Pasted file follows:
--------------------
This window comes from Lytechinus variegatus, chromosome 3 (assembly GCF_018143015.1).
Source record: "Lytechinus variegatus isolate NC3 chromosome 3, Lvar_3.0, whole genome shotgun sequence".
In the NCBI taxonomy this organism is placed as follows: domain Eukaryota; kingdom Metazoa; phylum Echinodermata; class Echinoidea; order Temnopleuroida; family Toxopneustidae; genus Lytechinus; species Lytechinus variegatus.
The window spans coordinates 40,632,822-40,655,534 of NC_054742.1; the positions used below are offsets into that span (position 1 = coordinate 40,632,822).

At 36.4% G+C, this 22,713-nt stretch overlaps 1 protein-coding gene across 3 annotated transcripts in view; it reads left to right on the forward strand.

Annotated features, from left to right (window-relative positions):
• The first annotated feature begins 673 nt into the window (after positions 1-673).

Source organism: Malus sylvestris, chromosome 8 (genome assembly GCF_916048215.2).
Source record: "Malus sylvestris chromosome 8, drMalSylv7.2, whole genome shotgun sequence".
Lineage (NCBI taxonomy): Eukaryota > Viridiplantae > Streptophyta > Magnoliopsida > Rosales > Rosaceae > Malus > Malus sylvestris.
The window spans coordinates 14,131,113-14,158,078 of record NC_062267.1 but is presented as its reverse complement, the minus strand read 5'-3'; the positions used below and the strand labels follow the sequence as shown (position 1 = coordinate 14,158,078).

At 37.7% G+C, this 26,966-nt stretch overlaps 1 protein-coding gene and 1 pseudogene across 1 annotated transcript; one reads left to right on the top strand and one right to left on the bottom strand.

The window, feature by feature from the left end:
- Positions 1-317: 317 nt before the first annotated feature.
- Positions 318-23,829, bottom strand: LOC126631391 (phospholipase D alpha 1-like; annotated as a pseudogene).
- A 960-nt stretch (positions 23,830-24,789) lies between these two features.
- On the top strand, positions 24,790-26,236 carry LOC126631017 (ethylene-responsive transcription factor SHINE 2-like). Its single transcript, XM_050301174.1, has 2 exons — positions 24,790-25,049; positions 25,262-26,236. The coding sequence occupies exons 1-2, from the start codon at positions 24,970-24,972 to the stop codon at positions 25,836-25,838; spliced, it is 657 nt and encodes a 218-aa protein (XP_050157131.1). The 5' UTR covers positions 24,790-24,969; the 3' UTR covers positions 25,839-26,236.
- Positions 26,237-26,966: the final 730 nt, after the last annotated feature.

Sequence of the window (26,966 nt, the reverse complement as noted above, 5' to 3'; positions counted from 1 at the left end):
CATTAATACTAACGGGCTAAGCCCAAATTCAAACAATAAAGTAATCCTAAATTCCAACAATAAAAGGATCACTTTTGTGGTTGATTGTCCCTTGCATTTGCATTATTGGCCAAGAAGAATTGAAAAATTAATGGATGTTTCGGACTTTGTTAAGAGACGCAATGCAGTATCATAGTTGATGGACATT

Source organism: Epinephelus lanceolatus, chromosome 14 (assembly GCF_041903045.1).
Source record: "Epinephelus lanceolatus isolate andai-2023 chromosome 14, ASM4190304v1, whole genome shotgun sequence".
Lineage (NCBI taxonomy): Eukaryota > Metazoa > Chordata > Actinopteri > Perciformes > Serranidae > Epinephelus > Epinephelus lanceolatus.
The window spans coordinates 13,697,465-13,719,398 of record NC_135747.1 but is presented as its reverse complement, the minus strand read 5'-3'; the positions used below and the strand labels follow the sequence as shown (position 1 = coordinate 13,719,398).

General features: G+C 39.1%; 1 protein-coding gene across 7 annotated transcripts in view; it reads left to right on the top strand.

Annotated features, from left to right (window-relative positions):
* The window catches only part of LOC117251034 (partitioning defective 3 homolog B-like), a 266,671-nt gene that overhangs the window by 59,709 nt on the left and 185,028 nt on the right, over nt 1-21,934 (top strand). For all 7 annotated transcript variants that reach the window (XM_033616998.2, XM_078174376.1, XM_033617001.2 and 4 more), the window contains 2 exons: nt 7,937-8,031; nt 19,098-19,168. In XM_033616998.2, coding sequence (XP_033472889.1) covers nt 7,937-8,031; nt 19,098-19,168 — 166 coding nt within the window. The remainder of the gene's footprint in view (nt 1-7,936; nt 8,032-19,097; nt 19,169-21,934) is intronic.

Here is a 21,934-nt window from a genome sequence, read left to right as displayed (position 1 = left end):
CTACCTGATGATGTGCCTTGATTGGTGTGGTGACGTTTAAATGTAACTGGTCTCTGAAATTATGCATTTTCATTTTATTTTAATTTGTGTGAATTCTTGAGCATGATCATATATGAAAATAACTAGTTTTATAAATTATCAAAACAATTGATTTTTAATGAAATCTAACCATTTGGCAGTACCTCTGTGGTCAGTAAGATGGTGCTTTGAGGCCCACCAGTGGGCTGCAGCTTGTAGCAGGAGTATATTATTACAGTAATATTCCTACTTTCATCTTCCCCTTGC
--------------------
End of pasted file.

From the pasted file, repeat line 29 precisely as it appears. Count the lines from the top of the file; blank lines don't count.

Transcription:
CTACCTGATGATGTGCCTTGATTGGTGTGGTGACGTTTAAATGTAACTGGTCTCTGAAATTATGCATTTTCATTTTATTTTAATTTGTGTGAATTCTTGAGCATGATCATATATGAAAATAACTAGTTTTATAAATTATCAAAACAATTGATTTTTAATGAAATCTAACCATTTGGCAGTACCTCTGTGGTCAGTAAGATGGTGCTTTGAGGCCCACCAGTGGGCTGCAGCTTGTAGCAGGAGTATATTATTACAGTAATATTCCTACTTTCATCTTCCCCTTGC